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Ask HN: What are some good resources on the history of programming languages?
75 points by groth on July 25, 2015 | hide | past | web | favorite | 24 comments
I liked Erik Levenez's giant poster: http://www.levenez.com/lang/

I am looking for anything of that sort -- books, posters, newspaper articles, well-written blog posts.


If you really want to get into the details about a specific language, anything from the three "History of Programming Languages"[1] (HOPL) conferences is great. These conferences, convened every ~15 years, have talks by the creators of various seminal programming languages recounting their histories.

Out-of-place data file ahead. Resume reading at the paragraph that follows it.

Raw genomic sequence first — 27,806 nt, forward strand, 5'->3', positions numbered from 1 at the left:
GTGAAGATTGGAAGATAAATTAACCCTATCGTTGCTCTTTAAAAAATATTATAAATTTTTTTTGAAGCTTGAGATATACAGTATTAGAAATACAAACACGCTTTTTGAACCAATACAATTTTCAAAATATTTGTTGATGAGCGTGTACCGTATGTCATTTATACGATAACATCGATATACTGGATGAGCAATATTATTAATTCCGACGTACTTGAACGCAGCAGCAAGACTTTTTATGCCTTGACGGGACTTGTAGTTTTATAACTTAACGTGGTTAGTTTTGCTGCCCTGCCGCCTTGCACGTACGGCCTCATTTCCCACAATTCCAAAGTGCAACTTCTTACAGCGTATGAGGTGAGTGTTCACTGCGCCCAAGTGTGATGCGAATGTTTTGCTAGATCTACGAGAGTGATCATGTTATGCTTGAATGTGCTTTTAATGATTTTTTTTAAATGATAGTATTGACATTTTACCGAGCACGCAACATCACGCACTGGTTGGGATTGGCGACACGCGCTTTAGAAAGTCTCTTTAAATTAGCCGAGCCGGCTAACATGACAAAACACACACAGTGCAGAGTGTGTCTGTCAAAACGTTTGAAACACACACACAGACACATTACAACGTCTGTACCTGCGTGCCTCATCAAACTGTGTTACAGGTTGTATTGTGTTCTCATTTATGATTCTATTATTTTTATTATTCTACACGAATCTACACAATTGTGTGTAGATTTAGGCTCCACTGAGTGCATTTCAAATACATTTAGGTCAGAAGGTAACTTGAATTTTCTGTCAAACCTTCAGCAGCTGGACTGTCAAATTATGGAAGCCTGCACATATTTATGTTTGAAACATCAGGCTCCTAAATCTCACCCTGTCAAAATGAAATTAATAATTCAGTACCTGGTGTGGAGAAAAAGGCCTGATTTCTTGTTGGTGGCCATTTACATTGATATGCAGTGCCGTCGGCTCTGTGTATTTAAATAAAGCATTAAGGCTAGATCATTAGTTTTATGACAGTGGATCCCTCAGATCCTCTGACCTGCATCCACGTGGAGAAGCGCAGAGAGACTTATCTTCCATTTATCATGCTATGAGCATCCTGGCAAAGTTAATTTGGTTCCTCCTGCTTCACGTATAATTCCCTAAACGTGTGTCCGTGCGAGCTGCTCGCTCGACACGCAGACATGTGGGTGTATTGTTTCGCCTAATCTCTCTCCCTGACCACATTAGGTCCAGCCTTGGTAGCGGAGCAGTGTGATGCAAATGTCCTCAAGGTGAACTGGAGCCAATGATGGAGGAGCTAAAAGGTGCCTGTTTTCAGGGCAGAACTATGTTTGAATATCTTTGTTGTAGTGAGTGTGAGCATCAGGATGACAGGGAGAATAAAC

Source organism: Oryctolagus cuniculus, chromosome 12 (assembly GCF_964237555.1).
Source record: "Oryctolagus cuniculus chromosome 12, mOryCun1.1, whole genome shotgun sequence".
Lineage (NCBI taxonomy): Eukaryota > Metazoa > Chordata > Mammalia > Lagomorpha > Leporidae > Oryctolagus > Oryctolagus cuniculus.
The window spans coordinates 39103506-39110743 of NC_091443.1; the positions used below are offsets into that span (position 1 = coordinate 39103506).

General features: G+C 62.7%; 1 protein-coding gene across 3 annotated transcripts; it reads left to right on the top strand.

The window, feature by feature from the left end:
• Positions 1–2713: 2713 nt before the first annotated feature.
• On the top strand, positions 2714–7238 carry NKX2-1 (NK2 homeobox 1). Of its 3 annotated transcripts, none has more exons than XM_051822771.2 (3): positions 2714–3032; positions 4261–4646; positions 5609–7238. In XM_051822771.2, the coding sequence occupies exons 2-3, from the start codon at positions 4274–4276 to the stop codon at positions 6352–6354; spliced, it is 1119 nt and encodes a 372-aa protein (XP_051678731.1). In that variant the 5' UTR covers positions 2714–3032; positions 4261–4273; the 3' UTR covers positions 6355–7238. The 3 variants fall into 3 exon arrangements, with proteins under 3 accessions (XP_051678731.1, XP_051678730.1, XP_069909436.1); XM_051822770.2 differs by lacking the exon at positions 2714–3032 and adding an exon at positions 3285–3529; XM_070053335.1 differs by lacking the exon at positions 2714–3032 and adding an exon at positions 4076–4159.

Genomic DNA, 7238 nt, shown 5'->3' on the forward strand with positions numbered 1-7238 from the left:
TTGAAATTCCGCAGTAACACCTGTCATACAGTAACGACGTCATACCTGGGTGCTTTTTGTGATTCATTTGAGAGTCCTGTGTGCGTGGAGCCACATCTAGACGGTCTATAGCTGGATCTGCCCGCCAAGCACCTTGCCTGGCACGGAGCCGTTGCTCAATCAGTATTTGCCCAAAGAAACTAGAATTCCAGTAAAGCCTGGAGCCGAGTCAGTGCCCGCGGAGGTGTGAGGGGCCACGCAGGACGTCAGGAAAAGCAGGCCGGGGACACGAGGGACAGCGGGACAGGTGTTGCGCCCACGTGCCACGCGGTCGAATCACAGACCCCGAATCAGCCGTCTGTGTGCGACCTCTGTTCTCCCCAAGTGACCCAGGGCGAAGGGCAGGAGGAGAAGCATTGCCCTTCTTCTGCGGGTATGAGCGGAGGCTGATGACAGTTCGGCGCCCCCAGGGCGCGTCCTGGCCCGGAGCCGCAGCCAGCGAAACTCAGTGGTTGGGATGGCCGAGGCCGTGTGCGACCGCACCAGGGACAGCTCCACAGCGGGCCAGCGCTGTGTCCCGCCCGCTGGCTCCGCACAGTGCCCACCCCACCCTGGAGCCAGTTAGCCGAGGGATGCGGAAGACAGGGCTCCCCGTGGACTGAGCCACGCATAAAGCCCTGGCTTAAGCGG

You can probably find most of the HOPL papers online as well as recordings of talks from the later conferences. There's a lot of material! Personally, I really liked "A History of Haskell: Being Lazy with Class"[2][3], partly because I like Haskell and partly because Simon Peyton Jones is such an engaging speaker.

[1]: http://research.ihost.com/hopl/HOPL.html

[2]: paper: http://haskell.cs.yale.edu/wp-content/uploads/2011/02/histor...

[3]: recorded talk: https://www.youtube.com/watch?v=3bjXGrycMhQ

The book with papers from the second conference (in the 90s) is quite good:


In 2001 MIT had the Dynamic Languages Wizards Series [1], which consisted of three panels of luminaries in the field (videos and participants names on the linked page). A lot of history was discussed in their 5+ hours.

They are also on YouTube:

Panel on Runtime: Richard Kelsey, David Moon, Tucker Withington, Kim Barrett, Scott McKay [2]